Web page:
The One Hundred Club

The Original Sleeper_s Store founded by Joseph Sleeper. Sleeper_s today is in the same location.

Sea turtles, mighty redwoods and the lucky koi fish.  The list of 100-year-old survivors is not long.  Sleeper’s market in Caribou passed the century milestone in 2014.  It now looks very different from the first store, but the service and the values remain.

Rooted firmly on the corner of Route 1 and Lyndon Street, the small store has been a hub for generations.  Caribou looked much different one hundred years ago.

Sleeper’s store is located in what was formerly known in Caribou as “the flat.”  Many of Caribou’s early Catholic citizens lived in the flat.  A Lebanese-born Catholic, Joseph Sleeper chose this area to build his empire.

Quality, value and friendly service is a promise made by the small grocer’s welcome sign.  Founded in 1914 by Joseph Sleeper Sr., Sleeper’s today serves as a place to buy clothing, produce, canning supplies, groceries, fresh meat and, for some, serves as a place to visit.  It wasn’t always the modern grocery store it is now.

Originally a traveling salesman, Joseph traveled the New Sweden and Woodland areas selling fabrics and sewing supplies to farmers.   He sold his goods from a carriage and though he spoke little English, Joseph often made friends with the locals, even spending the night with those who would invite him in.

With his profits, Joseph Sleeper built a store.  The first Sleeper’s began by selling barrels of dried goods, fish, fabrics and sewing supplies.  Joseph Sleeper, with the help of his family, established a reputation for quality and trust with the people of Caribou.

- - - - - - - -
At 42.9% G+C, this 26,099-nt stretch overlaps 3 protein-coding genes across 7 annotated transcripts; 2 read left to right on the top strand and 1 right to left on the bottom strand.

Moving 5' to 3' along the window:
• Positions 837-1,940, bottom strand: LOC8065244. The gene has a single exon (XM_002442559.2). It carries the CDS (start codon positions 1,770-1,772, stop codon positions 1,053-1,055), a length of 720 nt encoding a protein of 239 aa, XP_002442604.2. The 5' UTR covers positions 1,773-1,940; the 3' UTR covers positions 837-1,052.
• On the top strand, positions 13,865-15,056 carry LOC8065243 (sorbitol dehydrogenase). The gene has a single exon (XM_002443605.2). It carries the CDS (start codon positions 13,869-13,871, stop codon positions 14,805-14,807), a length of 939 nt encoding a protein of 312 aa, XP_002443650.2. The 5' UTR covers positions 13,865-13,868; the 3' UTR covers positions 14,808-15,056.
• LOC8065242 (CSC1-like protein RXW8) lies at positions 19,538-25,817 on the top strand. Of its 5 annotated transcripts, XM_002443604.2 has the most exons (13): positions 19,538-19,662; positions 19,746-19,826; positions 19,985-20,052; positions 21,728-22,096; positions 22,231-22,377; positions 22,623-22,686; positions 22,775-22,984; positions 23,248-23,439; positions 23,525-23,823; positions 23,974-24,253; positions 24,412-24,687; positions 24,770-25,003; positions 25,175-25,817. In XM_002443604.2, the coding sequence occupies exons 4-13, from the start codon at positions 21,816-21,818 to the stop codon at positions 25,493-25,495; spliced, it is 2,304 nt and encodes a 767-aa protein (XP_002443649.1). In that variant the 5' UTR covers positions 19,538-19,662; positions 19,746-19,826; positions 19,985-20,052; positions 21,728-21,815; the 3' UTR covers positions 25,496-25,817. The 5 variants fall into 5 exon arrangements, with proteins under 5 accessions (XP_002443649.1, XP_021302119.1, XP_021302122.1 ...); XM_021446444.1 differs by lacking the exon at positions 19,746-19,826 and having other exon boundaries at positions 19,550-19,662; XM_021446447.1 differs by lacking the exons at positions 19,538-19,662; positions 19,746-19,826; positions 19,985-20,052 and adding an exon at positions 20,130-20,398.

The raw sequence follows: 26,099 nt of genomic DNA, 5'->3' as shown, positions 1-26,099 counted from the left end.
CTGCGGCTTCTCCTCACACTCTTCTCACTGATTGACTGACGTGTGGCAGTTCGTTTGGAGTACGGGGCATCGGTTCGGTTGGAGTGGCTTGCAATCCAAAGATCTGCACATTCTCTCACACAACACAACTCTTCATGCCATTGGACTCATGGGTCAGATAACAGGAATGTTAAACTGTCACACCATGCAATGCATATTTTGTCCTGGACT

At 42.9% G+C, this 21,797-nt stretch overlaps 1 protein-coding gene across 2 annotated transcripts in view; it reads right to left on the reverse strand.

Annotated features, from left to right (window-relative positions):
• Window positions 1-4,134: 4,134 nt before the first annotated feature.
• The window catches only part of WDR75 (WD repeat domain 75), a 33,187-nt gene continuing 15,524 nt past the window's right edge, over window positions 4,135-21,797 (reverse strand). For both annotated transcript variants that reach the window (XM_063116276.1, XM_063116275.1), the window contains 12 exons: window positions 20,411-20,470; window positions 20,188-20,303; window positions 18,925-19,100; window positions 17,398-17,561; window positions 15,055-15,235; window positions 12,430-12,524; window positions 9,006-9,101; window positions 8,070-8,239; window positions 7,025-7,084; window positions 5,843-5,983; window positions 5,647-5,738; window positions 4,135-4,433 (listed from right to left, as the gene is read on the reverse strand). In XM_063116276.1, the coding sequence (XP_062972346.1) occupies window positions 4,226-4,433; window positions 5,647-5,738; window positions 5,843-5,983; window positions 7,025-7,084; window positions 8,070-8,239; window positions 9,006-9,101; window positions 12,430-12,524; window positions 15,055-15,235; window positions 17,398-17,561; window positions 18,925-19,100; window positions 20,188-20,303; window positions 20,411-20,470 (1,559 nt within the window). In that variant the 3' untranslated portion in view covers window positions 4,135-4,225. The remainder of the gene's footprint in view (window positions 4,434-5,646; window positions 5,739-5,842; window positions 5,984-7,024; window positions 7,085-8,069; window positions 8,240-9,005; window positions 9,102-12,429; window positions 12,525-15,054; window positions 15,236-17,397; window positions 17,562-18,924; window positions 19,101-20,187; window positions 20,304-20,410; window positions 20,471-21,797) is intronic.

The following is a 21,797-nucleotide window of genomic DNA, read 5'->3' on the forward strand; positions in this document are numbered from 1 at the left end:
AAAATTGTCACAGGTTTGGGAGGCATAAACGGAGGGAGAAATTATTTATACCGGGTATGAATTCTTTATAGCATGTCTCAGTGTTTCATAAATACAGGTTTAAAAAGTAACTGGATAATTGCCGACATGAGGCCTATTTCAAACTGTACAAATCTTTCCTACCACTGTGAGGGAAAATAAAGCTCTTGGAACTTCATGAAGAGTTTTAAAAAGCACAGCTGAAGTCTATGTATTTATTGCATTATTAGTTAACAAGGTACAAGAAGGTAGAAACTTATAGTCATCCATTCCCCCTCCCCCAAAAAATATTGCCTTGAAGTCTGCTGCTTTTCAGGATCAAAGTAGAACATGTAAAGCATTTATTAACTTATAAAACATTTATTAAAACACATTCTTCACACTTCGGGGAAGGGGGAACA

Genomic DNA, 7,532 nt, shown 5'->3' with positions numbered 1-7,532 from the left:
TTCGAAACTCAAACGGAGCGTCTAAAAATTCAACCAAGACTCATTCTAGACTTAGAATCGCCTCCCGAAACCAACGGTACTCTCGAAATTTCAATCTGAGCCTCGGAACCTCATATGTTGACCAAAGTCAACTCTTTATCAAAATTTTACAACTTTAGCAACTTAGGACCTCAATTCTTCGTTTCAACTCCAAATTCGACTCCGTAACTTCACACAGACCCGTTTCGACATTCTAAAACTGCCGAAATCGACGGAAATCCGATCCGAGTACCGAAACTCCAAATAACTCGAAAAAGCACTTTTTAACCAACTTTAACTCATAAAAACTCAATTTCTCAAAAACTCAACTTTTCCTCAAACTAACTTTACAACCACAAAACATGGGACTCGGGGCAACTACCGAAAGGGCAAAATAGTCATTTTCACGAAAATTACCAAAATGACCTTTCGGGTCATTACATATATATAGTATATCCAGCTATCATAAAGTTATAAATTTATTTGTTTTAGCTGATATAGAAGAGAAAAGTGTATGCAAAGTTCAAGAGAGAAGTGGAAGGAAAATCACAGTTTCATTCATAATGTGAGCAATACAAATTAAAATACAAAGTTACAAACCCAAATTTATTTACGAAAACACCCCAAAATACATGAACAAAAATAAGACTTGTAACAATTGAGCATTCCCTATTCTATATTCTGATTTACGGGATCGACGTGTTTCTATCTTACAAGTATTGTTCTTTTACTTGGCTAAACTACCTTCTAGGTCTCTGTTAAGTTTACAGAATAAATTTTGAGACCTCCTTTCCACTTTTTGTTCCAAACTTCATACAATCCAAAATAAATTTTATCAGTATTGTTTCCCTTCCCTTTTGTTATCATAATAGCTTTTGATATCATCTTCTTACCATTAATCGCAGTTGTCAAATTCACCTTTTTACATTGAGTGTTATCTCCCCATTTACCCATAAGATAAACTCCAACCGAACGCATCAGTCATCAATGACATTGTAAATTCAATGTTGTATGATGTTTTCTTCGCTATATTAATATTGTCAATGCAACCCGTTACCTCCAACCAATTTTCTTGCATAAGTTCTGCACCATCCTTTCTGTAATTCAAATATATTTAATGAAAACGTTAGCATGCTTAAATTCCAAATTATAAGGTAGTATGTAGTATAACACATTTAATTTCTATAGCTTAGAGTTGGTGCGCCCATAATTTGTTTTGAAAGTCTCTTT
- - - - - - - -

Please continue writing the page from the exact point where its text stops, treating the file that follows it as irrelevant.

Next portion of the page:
This reputation has been handed down three generations, passed on to Joseph’s sons, Ike and Joseph Jr., and later to their sons.  The store is currently owned by Joseph’s grandsons: David, Mark and Joseph Sleeper the II.  The family has always given priority to customer service.

By going the extra mile for their customers and establishing a friendly relationship, the store’s operators have provided service that the people of Caribou can count on.  A current owner of the store, David Sleeper, speaks to this.

“There are some things we can’t offer here because we are so small.  We don’t have infinite parking or an unlimited inventory.  But we can offer things that the big stores can’t match.  We will memorize your name, help you put your groceries on the belt.  We have a crew of five or six guys who will bring your groceries to your car and put them away for you.  People appreciate not having to stand in the cold, they appreciate being treated like friends.”  It isn’t just braving January winds that makes Sleeper’s customer service what it is.

In the midst of the Great Depression, Joseph Sleeper’s friends and neighbors needed him more than usual.  People in Caribou were hungry and could not afford to feed their families.  A compassionate man, Joseph gave groceries to customers on credit.

“If a customer came in and their tab was full, Grandpa would give them the groceries they needed,” David said.

“He’d just start a new tab for them.  (Grandpa) didn’t want anybody to go hungry.  He cared too much while understanding most of these people would never be able to pay back their tabs.”

An employee at Sleeper’s and an UMPI student, Moriah Connolly of Caribou speaks about some of the older customers she’s seen.  They have familiar faces, wrinkling by the year.  “I’ve had multiple customers tell me how they’ve shopped here since they were little boys and girls.  They always talk about how the store has stayed the same.  They keep coming back because they are treated like friends here, not customers,” Moriah says.

A backbone to the community for over a hundred years, Sleeper’s store has lasted as few businesses could.  The bond with its community members, service that surpasses expectation and a trustworthy reputation have allowed the store to last.  But it’s the people practicing the original values that makes Sleeper’s so special, and it must be working.  People just keep coming back.